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March 2008 | Volume 11/ Number 3
Feature Articles

Service Oriented Architecture — Could it Lead to Automatic Programming?

By Richard "Zippy" Grigonis

Service Oriented Architecture (SOA) (also spelled Service-oriented Architecture or SoA) is not a product but an architectural style that allows different applications to exchange data and flexibly take part in business processes loosely coupled with their associated operating systems and programming languages. This in theory allows a business to be more agile and hatch new applications when needed. (That’s why I sometimes jokingly call it “The ‘IMS’ of business process programming.”)

The SOA model is the modern logical extrapolation of both modular programming and distributed computing in that functionality is decomposed into distinct building blocks (services) which happen to be larger than the objects and classes found in conventional programming, and these are distributed over a network and can be called upon and reused to create business applications. Each service can send data to other services, and an activity can be coordinated among two or more services. But instead of embedding calls to each other in their programming code, defined protocols specify how services communicate with each other. In a process called orchestration, a business process expert links and sequences the services into an ad hoc composite application to fulfill a new or existing business system requirement.


Indeed, high-level languages such as BPEL (Business Process Execution Language, a language for specifying business process behavior based on Web Services) and specifications such as WS-CDL (WS Choreography Definition Language, an XML-based language describing peer-to-peer collaborations of Web Services participants) and WS-Coordination further elaborate the concept of services, providing a method of defining and orchestrating fine-grained services into more coarse-grained business services, which in turn are integrated into business processes realized in the form of composite applications or portals.

What really differentiates SOA from older modular, object or component-based programming is that SOA enables its modules (services) to be developed, deployed and maintained by multiple, unrelated development teams, some of which may not even belong to the same organization (e.g., teams at partner organizations or even those providing publicly-available services).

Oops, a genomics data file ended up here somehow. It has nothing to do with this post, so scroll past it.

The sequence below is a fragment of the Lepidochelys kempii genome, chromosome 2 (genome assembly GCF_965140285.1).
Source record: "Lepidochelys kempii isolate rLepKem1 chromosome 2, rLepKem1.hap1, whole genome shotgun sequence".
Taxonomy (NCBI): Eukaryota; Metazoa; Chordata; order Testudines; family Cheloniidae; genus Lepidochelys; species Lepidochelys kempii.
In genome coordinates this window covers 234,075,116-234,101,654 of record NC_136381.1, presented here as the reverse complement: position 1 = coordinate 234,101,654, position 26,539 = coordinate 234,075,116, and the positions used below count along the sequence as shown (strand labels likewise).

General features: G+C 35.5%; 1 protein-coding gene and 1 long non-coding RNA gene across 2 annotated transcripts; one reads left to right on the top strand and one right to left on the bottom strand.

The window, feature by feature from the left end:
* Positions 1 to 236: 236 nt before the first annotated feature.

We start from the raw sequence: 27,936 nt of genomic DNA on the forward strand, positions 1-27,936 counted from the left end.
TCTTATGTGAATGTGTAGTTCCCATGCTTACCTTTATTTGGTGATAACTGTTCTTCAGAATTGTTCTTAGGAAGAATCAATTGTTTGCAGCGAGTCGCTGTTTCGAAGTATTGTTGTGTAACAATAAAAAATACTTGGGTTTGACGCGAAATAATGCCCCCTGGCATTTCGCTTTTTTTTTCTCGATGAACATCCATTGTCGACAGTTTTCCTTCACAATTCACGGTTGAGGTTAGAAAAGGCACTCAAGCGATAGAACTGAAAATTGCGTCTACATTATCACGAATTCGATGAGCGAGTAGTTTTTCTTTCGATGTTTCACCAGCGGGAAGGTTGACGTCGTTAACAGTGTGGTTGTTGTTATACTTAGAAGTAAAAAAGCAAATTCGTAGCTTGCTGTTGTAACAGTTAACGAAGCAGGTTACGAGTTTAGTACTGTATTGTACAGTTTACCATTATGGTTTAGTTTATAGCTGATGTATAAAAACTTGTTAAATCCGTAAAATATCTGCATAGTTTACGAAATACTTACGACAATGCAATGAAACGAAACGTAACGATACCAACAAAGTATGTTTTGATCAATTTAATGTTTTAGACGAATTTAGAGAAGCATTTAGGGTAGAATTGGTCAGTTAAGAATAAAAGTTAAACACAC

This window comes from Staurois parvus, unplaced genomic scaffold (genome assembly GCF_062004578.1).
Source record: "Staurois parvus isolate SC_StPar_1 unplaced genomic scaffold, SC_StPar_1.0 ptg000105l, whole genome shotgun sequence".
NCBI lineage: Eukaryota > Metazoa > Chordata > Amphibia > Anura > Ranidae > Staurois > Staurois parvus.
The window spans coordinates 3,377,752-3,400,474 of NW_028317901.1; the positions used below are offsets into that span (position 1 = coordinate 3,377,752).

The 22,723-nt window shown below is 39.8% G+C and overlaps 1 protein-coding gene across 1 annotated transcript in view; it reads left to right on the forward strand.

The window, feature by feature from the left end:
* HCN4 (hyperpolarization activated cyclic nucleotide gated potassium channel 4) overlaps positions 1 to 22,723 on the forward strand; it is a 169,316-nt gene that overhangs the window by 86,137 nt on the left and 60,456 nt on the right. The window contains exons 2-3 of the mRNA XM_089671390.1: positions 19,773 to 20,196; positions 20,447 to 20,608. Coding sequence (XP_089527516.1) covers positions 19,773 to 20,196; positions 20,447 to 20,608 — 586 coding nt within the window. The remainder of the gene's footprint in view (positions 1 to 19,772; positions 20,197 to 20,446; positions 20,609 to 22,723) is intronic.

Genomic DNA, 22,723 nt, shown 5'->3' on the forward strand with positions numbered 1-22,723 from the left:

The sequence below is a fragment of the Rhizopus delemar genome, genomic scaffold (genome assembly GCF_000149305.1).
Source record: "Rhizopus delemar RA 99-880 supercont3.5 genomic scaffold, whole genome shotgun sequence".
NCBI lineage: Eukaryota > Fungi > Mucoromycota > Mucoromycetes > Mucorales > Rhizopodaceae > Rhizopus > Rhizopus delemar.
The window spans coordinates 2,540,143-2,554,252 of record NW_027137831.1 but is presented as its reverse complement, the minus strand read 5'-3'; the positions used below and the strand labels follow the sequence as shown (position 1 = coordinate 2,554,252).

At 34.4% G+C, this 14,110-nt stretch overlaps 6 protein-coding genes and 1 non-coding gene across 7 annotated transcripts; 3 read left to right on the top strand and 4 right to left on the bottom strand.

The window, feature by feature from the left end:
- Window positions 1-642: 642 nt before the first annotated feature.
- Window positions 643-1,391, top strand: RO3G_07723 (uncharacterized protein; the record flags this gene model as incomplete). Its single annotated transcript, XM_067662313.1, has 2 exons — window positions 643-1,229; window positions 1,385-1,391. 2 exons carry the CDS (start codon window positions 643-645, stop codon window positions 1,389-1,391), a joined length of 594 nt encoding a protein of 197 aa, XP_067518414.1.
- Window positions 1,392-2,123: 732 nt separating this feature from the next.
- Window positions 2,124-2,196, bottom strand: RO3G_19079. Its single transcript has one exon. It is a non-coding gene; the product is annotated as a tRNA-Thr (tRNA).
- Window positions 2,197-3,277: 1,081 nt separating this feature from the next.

Since the interface definition hides the implementation of the language-specific service, code no longer need become obsolete because of the platform on which it was written: services written in VB.NET and C# on Microsoft .NET platforms and services written in Java on Java EE platforms, for example (or even old COBOL code presented as a software service) can be used in a common composite application, or can themselves call upon services running on each other as Web Services.

Much of the ‘glue’ of SOA is XML and SOAP, but lately there are many proponents (such as Jim Burton’s group) of an SOA marriage with REST (Representational State Transfer, often used to describe any interface that transmits domain-specific data over HTTP.) With REST, the modules send out GET commands via HTTP to URIs to retrieve to issue commands and retrieve data.

Any way you look at it, SOA operates at a higher level of abstraction than normal programming. SOA “products” as such are tools for implementing SOA policies within an organization and orchestrating the services to perform tasks.

For example, IONA Technologies (http://www.iona.com) offers the cleverly-named Artix ESB Enterprise Service Bus. Eric Newcomer, CTO at IONA, says, “SOA plays a huge role in the current trend toward IP-based telephony, video, data, and other services by simplifying development and speeding time to market for new products. This is extremely important as competition heats up, and new and existing entrants jockey for position. IONA’s contributions are based on our decade-long experience with SOA, including CORBA and Web Services, and soon with open source and Eclipse/OSGi-based systems. We have helped some of the world’s leading communications providers adopt SOA and realize its benefits in projects supporting new services such as Voice over IP and IP TV.”